Why is water damage on IPX7-rated AWs treated differently from IP67-rated iPhone 7?

Discussion in 'Apple Watch' started by JayLenochiniMac, Sep 8, 2016.

  1. JayLenochiniMac, Sep 8, 2016
    Last edited: Sep 8, 2016

    JayLenochiniMac macrumors G5

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    #1
    As many of you know, the original AW and Series 1 AW carry a water resistance rating of IPX7, which means resistant against water ingress to a depth of 1 meter for 30 minutes. However, Apple also has the following disclaimer:

    "(AW) has a water resistance rating of IPX7 under IEC standard 60529. (AW) is splash and water resistant, but submerging (AW) is not recommended."

    Despite this, Apple has been willing to swap out water-damaged AWs under the standard warranty, as evidenced by numerous MR members who have done this. The idea is if Apple advertises and sells the AW with an IPX7 rating, then they're legally obligated to replace any defective AWs (due to a manufacturing defect) that fail to perform within the scope of this rating.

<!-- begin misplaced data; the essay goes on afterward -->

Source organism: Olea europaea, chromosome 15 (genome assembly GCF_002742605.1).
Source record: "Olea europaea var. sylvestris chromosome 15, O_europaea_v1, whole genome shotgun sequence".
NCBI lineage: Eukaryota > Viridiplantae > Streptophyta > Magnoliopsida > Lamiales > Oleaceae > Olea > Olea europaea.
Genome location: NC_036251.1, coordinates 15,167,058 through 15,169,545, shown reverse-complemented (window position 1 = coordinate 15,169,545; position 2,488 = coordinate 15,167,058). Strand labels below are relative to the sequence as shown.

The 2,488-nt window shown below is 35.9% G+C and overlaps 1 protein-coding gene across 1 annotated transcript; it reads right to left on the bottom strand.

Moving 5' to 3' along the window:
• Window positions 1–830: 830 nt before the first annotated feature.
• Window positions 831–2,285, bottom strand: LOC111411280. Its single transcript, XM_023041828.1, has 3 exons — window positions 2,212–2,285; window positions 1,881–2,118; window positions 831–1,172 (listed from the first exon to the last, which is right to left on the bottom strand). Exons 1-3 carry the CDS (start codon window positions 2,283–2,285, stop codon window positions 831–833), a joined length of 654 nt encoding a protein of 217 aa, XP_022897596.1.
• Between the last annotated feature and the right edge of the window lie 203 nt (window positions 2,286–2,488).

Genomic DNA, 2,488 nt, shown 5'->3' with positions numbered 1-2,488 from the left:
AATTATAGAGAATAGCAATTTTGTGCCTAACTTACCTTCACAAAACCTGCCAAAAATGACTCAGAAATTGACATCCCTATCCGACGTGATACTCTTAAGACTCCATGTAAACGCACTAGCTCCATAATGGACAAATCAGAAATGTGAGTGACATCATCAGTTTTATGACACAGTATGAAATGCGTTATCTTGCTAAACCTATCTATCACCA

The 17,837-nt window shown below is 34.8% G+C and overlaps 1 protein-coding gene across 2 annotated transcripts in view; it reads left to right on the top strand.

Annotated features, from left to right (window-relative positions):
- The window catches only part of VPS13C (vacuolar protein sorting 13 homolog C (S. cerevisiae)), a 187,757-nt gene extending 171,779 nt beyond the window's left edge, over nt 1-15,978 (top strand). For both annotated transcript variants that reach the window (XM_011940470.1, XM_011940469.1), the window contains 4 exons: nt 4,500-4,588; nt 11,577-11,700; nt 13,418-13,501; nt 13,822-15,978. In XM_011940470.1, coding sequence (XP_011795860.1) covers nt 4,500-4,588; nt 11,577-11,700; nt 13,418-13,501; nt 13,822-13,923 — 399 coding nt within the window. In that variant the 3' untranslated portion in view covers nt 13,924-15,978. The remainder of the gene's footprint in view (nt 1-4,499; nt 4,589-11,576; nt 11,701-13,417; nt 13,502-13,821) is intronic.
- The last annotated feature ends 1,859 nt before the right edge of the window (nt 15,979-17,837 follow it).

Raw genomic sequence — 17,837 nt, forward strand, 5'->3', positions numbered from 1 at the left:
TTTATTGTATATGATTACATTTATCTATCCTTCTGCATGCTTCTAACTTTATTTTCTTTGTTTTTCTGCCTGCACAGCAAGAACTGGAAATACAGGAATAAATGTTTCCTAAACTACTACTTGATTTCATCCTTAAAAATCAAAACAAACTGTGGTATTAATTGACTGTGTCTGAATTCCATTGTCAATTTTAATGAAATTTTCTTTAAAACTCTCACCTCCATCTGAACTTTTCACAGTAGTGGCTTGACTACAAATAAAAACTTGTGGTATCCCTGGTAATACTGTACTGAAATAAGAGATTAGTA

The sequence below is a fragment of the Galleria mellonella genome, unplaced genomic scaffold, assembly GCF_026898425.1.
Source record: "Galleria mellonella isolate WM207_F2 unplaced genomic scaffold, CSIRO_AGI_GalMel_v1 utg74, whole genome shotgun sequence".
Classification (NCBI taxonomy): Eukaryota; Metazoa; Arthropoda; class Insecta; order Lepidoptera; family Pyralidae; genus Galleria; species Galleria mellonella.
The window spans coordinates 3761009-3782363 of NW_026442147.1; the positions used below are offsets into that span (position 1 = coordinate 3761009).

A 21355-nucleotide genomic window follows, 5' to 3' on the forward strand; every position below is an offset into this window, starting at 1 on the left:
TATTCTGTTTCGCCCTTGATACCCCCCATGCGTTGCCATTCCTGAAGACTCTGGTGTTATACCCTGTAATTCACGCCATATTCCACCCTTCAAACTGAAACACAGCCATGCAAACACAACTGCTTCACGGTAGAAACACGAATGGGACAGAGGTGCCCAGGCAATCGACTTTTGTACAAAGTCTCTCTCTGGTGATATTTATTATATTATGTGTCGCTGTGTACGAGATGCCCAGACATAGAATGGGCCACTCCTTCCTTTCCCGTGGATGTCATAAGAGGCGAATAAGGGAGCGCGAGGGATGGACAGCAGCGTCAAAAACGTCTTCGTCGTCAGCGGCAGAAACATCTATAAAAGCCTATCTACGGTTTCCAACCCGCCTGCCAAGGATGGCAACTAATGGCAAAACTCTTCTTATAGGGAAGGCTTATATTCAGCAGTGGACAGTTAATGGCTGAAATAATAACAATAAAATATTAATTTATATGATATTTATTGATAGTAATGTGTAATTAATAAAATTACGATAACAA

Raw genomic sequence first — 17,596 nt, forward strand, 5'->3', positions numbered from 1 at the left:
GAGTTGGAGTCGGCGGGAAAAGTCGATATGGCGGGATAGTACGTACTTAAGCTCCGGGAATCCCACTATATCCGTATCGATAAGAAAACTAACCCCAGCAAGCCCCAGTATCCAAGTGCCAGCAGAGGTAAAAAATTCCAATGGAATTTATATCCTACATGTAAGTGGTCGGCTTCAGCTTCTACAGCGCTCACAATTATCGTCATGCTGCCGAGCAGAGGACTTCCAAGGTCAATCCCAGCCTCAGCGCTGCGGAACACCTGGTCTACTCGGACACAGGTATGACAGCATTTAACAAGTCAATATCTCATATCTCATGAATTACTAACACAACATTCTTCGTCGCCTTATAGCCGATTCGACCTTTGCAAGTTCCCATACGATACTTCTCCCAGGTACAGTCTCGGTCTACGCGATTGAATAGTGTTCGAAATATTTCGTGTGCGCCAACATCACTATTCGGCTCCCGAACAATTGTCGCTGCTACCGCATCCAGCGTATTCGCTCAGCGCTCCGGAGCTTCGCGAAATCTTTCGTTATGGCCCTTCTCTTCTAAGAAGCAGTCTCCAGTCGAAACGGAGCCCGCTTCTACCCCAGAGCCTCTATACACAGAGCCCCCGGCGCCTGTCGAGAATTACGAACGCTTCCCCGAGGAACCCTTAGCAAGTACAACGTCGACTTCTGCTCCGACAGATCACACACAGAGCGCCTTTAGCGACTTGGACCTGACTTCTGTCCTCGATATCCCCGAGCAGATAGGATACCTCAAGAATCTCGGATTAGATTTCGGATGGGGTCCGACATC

Surprisingly, the new IP67-rated iPhone 7/7+ carries the following disclaimer (emphasis in bold):

    "iPhone 7 and iPhone 7 Plus are splash, water, and dust resistant and were tested under controlled laboratory conditions with a rating of IP67 under IEC standard 60529. Splash, water, and dust resistance are not permanent conditions and resistance might decrease as a result of normal wear. Do not attempt to charge a wet iPhone; refer to the user guide for cleaning and drying instructions. Liquid damage not covered under warranty."